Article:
In summary, performing cardio at the end of your workout will result in a much higher percentage of fat being burned, an increase in your post-workout metabolism, and greater strength and performance gains. In other words: more bang for your buck.


What type of conditioning should you do after resistance training?


Hands down, short and fast interval training is the best way to burn fat and maintain lean muscle mass. For example, after your strength portion try running sprint intervals (30 seconds on / 30 seconds off) for 25-30 minutes. Crank up the speed on a treadmill and go as hard as possible (on) and then rest in between (off). Or go for windgates on the stationary bike. You could also try a rower and go all out for 20 seconds (row as fast as you can) and then easy for 40 seconds of active recovery. Your training should be no longer than 20 – 30 minutes in order to keep your cortisol levels in check and to prevent your body from tapping into your muscles for fuel.


All this being said, I personally think it’s important to consider what you are capable of doing and what is a realistic workout for you. For example, sometimes I’ll do my conditioning first because I just want to get it out of the way and I’ll be less likely to just skip it altogether. If your preference is to start with it first or mix it throughout the workout – have at it. It’s really about understanding what works for YOU and what you need to do in order to achieve your goals.




What are your favorite interval workouts? Link to comment is found at the top of the post.


Why women should love leg day

June 2, 2016
A Fit Mess

Leg strengthening exercises are something I often overlooked or skipped during my training. I felt like they were irrelevant for my goals and I didn’t understand how important they are to include in a workout plan. I’ve since learned that they are essential for everyone, in particular women, due to the hip/pelvic and low back pain we seem to develop from sitting, carrying children, and wearing heels. Whether you love or hate leg day, strengthening your lower body is vital and produces benefits that go beyond appearance.


So when you question why you need to strengthen your lower body or feel tempted to skip them all together, remember the following advantages:

  • Boosts metabolism. Your legs contain some of the largest muscles in your body, and therefore, require more effort to train. This means you’ll spend more energy performing lower body exercises which will lead to more calories burned, greater fat loss, and a higher metabolism. There is also some evidence that shows the hormonal response created from training your legs will also help you build more upper body strength.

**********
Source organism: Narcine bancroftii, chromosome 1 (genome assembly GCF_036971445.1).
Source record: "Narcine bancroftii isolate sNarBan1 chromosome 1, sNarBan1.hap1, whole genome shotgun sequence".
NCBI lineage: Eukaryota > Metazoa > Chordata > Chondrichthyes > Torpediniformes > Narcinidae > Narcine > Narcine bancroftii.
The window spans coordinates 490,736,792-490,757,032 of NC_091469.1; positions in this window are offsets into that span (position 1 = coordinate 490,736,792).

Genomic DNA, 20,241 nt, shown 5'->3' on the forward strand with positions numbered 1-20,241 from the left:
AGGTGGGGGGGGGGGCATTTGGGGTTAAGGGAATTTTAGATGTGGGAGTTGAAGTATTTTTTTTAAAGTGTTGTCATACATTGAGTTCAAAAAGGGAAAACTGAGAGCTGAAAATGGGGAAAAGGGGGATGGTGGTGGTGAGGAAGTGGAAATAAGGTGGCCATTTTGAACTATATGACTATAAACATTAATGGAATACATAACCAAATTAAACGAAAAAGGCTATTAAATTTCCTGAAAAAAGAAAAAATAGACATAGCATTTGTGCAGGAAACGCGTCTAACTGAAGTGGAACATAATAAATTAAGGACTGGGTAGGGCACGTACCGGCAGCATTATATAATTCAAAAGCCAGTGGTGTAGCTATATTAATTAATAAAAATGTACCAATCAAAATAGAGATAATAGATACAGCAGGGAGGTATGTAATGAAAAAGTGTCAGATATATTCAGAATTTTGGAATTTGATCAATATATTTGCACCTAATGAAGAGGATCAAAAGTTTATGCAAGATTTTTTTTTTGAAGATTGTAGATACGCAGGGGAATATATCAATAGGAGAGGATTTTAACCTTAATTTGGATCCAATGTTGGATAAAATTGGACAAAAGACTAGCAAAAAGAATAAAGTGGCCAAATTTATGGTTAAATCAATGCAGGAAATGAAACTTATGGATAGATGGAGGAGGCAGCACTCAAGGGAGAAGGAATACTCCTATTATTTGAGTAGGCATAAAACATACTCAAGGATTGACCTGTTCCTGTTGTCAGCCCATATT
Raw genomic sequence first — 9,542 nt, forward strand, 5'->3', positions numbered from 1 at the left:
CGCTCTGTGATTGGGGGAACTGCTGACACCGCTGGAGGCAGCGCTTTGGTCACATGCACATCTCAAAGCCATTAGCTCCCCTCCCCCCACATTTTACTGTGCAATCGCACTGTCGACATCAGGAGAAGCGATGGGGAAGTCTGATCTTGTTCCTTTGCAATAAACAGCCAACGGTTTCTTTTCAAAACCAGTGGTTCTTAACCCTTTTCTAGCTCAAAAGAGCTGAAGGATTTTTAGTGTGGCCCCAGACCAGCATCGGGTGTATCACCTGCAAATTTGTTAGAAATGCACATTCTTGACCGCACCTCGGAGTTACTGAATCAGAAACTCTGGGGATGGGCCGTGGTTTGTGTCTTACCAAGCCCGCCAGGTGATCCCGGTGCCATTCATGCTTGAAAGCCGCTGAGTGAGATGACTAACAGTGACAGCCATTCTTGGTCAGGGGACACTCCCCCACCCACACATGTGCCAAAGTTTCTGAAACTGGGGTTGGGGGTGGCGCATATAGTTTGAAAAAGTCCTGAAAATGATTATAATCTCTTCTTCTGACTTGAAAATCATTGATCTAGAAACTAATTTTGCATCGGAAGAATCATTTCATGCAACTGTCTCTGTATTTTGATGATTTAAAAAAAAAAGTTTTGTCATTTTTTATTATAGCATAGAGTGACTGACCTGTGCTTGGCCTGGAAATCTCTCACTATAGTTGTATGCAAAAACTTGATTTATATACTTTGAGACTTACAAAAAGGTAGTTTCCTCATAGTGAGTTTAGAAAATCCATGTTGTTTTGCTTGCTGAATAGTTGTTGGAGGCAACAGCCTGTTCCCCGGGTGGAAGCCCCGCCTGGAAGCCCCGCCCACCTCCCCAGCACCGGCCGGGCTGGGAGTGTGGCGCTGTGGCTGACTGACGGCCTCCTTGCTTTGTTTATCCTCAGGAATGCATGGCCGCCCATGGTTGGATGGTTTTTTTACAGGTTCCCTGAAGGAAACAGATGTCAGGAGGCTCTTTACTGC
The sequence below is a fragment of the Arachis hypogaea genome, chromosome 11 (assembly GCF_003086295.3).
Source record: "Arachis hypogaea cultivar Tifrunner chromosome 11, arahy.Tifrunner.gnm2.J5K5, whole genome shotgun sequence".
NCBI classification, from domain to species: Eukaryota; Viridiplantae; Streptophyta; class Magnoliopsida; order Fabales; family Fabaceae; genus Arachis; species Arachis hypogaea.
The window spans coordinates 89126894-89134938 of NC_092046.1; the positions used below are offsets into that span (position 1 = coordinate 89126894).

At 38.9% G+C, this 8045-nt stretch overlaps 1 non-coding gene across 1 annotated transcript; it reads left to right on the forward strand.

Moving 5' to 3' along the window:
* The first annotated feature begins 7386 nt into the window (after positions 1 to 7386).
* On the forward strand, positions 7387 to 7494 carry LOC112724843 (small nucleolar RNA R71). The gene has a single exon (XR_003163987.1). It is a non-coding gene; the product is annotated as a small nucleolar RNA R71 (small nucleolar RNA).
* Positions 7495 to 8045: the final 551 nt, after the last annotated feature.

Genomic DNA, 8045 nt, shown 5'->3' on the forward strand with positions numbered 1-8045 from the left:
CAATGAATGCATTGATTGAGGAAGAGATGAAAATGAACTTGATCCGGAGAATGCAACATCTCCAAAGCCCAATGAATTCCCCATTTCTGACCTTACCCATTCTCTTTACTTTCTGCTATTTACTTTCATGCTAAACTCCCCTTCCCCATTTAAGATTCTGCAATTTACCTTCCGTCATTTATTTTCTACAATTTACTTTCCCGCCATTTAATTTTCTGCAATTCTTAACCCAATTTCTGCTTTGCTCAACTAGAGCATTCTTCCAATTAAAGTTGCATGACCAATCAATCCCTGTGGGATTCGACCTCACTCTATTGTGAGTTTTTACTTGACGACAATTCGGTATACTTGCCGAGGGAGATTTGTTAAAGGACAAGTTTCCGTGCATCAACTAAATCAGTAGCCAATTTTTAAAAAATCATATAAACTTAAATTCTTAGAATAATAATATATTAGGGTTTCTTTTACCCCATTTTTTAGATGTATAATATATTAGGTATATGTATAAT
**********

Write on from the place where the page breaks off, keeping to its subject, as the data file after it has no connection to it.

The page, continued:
• Upper body and core strength. This is something I recently learned in my PT course. Multi joint movements, like squats and deadlifts, incorporate just about every muscle in your body. So in addition to your legs, your arms and abs will work to balance/stabilize and move the weight. And you’ll build strong knee, hip, and ankle joints which may reduce your risk of injury. This is really important for functional movement and our day-to-day activities.
  • Improve athletic performance. Strengthening your legs will improve your athletic ability. If you are a runner, weight bearing exercises for your lower body may improve your endurance and power. They’re also essential for counteracting all the physical stress we place on our bodies when we run. Additionally, you may notice increased performance in other areas, like being able to jump higher and move faster.


So what type of leg exercises should you be doing?

My favorites ones are multi joint movements since they recruit more muscles and essentially offer more “bang for your buck.” They are also a surefire way to get my heart rate soaring. Squats and dead lifts are great staples to include. Single-leg/unilateral movements like lunges and step-ups are also beneficial since they help balance out both sides of the body and really isolate the muscles.

If you’re new to training the lower body, I would recommend working with a professional to ensure you are doing the movements properly and to avoid injury. As always, please check with your doctor before beginning a new workout program.


Check out this YouTube video on how to correctly do a squat:

Make no mistake – leg day is HARD. I often feel like I am going to crawl home after training the lower body. But trust me…they are super important! Not only will these exercises help you tone and strengthen your legs, but they’ll improve metabolism, balance, and performance.


P.S. There’s still time to enter my giveaway for a FREE massage or facial!

Do you love or hate leg day?